I am envious of women coming of age in the world during these times. Today, there are flat irons to tame unruly tresses and bodacious booties are all the rage. Back in my day, we walked around with horrible, puffy hair and wore baggy clothes—tying sweatshirts around our waists in an attempt to camouflage our curves. The beauty icons of my formative years were The Heathers (Thomas and Locklear) scrawny, no-butt runts by today’s Twerk Queen standards.
That said, I’m not gonna lie—when I first started losing weight (before I realized the cancer was getting out of control) I was stoked. While I had never exactly been heavy, I definitely had never been model-thin. The loss of the first fifteen pounds coincided with a trip to Cabo where, for the first time in my life, I felt pleased with my figure and pranced around shamelessly, wearing nothing but a tiny emerald green bikini the entire week.
As the pounds continued to melt away, I watched first with awe and then a growing terror as my thigh gap became a chasm and my once pleasantly plump arms morphed into matchsticks. I discovered bones I never knew I had in my collarbone and coccyx and made sure that when leaving the house, my clothing covered every inch of my body. I began longing for the days when I could sit in a bathtub without wincing in pain from my bones clanking against the porcelain and began to ogle other women, comparing my emaciated form to their juicy, healthy shapes. Before I knew it, I had traversed the body shame spectrum in its entirety—from “flab” to fragile.
Last weekend Fireboy and I hit the mall. He’s a fit dude, a runner; so I trailed him into Lululemon, where he browsed for shorts while I slouched around the sale rack, desperately avoiding eye contact with the totally ripped Bikrim devotee pacing the sales floor in a bra top and spandex pants.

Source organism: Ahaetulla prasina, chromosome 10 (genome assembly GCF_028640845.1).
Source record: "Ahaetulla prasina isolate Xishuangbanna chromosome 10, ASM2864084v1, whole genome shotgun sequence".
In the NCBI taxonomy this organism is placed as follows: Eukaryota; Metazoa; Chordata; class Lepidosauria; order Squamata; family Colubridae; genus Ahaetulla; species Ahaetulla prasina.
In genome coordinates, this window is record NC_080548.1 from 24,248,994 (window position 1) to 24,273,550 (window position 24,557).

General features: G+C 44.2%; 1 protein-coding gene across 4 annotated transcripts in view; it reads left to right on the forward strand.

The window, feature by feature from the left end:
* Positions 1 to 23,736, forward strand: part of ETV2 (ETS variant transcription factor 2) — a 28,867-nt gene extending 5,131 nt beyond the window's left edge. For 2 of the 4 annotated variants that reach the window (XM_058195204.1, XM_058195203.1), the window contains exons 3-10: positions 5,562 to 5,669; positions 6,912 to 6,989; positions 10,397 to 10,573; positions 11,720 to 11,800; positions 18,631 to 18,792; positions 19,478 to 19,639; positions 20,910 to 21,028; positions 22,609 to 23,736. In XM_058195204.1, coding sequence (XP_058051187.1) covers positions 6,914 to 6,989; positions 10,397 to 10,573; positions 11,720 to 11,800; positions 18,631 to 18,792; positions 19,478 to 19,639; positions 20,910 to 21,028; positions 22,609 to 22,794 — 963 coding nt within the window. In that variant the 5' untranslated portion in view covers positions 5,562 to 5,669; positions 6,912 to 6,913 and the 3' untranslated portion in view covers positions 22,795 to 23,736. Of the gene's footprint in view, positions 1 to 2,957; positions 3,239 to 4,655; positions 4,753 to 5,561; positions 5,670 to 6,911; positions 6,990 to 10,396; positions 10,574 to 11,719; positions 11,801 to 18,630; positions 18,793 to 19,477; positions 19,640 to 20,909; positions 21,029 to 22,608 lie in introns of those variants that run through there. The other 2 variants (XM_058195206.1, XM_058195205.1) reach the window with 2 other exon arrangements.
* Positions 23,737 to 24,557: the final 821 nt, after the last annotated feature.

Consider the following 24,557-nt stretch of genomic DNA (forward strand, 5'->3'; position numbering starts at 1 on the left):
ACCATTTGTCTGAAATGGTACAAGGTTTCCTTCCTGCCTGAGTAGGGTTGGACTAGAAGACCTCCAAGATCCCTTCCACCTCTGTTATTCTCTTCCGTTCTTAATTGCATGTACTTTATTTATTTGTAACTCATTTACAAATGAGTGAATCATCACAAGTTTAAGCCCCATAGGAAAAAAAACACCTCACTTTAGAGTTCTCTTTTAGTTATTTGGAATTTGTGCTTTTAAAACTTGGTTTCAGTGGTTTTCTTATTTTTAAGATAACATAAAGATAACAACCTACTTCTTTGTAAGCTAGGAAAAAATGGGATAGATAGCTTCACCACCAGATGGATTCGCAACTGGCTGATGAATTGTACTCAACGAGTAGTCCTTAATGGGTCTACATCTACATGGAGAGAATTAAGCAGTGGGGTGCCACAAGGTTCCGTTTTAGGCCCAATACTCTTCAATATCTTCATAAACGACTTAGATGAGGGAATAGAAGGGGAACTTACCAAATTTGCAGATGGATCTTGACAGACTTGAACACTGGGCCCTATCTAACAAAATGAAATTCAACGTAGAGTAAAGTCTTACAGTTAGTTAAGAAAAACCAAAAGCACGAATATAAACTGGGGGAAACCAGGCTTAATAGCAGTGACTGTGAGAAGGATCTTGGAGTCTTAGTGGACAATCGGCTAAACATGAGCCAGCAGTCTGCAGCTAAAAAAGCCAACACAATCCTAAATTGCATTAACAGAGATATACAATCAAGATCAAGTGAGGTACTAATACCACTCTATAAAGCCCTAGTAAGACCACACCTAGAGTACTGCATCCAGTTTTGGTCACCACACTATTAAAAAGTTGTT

There was actually a pretty decent sale going on, and while I don’t work out, I do love to buy clothes. Because I had no idea what my current size was, I took my find (waffle knit sweater pants) to the fitting room.
A perky blonde screamed, “Let me know if you need any help” into my face and scrawled my name on the dressing room door.
Now, while I am feeling much better these days and am no longer dragging an oxygen tank everywhere I go, I do get tired quickly and find it hard to get dressed while on my feet. Thankfully, there was a small stool in the dressing room so I sat down and pulled off my jeans.
I maneuvered my feet into both legs of the sweater pants and reached for the waistband. My plan was to pull up the pants as I was standing—in one fluid, energy-conserving motion.
Then it happened.
I saw my ass in the mirror.
Wait. Was that really mine? My wonderful, happy American Girl Ass had been replaced. What I saw in the mirror was the rear end of a 75 year-old man wearing a thong. Or was it a dehydrated peach? Reeling with the shock of it all, I tried to sit back down, but the pants around my knees sent me and the stool clattering to the floor. “Is everything okay in there?” chirped the salesgirl. I could see her feet under the door. Oh my lord! What if she uses her key and opens the door? WHAT IF EVERYONE IN LULULEMON SEES MY OLD MAN ASS?
Scrabbling around on my hands and knees groping for my jeans while kicking the sweater pants off my feet, I tried to choke out a nonchalant grunt in reply. Once I got back into a standing position, I pressed my back up against the dressing room wall as though I were standing on the ledge of a fifty story building and somehow managed to get back into my jeans without bending either leg. Successfully avoiding another confrontation with the monstrosity in the mirror, I casually sauntered out of the demolished dressing room, smoothing my hair and straightening my glasses as I walked past the very confused sales clerk.
“Find anything?” asked Fireboy, seeming not to notice how sweaty, pale and breathless I was.
“Yeah. I’m going to get these pants.”